Day 2: Developing holistic legal professional identity through clinical legal education (PM)

by Paul Maharg on 20/06/2015

Deborah Ankor, Tania Leiman and Lucy Evans from Flinders Law School, South Australia.  They are discussing Flinders’ innovative First Year Clinic Placement (FYCP), which is designed to allow first year students early exposure to clinical experience and to the social justice ethos of a legal advice clinic.  The Legal Advice Clinic provides advice by interns, free, under supervision of solicitors.  It started mid 2011, on a spoke & hub model.  It allows FY students to:

  • make specific connections with future career options
  • generate and encourage intrinsic motivation

It also enhances the clinic experience of interns.  FY students spend a day at the legal advice clinic, and are given credit for this training under a Professional Skills & Ethics module.  Clinic placement attendance can be substituted for assessment exercise (this is nicely flexible).  Students work with other clinic staff, meet real clients, observe interviews, type up file notes, use real legal practice management software.  Lunch is a real event (great cafe), where FY students learn from staff collegially.  Interview written record involves taking notes from several interviewers, and collating the record (under supervision) – lots of interesting legal writing skills there.

Last year, 52 FY students made bookings, 46 attended, very positive feedback from all FYs. Aims:

  • Trying to get students to see the bigger picture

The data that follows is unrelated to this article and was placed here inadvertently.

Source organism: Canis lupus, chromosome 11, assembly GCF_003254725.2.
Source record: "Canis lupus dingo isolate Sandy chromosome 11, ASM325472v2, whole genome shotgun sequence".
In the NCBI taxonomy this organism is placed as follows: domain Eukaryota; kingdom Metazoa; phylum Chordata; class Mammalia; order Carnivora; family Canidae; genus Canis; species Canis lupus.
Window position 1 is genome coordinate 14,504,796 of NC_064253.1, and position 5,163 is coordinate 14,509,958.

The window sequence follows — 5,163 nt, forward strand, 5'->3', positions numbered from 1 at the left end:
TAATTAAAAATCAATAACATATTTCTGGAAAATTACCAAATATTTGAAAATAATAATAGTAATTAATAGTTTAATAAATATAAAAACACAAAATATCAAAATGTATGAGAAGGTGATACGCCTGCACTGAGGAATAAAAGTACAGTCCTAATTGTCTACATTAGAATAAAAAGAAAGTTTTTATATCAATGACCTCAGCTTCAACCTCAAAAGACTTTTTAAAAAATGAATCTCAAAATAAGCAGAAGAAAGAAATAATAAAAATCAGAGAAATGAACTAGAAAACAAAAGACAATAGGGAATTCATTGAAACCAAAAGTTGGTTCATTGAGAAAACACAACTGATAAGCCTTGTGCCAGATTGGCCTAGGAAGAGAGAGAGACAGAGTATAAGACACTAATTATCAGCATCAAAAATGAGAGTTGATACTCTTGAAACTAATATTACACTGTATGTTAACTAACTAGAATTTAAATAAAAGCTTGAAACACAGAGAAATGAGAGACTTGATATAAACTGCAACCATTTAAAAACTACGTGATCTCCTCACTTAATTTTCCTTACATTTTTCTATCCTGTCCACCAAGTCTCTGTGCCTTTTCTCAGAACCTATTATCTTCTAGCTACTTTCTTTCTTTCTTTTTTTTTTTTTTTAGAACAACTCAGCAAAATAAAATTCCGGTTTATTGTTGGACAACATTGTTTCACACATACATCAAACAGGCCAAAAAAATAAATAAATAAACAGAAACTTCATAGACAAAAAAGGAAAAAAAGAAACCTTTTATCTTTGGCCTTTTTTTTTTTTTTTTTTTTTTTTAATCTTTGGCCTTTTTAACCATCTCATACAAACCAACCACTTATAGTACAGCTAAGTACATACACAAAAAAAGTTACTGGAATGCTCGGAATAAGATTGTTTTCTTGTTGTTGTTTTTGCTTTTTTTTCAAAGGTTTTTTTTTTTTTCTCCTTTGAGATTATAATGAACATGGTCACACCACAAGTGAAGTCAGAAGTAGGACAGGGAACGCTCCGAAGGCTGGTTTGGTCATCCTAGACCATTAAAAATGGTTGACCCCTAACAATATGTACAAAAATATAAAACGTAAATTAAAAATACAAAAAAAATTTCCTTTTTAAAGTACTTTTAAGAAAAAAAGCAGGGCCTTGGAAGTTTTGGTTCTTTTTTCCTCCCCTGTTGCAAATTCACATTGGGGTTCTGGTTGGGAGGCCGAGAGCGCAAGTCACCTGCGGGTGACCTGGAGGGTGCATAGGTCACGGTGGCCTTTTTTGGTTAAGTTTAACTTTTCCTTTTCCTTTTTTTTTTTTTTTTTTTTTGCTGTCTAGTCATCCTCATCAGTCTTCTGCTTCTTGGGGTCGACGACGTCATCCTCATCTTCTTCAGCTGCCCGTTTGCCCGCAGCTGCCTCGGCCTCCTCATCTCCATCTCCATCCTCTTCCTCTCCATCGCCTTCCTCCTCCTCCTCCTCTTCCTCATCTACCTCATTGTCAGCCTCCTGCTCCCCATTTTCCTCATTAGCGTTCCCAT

• real-life ethical implications?
  • concepts to people
  • sense of purpose
  • internal motivation

Other positive influences: legal and academic community, peers, senior students, identity, capacity-building, opportunities for experiencing empathy, practising justice and vocation.


Students gain significant value from clinic involvement, despite their minimal legal skills or knowledge.  It can thus stimulate and refine the values, ideals and inspirations that start to shape professional identity.

I like this approach to clinic, not just because of its flexibility, but because it embeds the clinical experience in first year, and allows students to learn from other students, interns and professionals — a rich learning environment, where there’s a focus less on knowledge building alone (though that’s necessary, of course), but the integration of knowledge-learning with other forms of skills learning.

Deborah and colleagues will be researching the effects that this is having on FY students, their academic results and other effects.  I’d be interested in hearing the results of both, but I suspect that assessment will need to be altered if it’s to take account of this type of experience, rather than simply assessing the learning that happens as a result of teacher:student interventions.  I’m sure Deborah has that covered, but it’s an issue that all innovative curricular designs need to take account of.  Fine project and paper.

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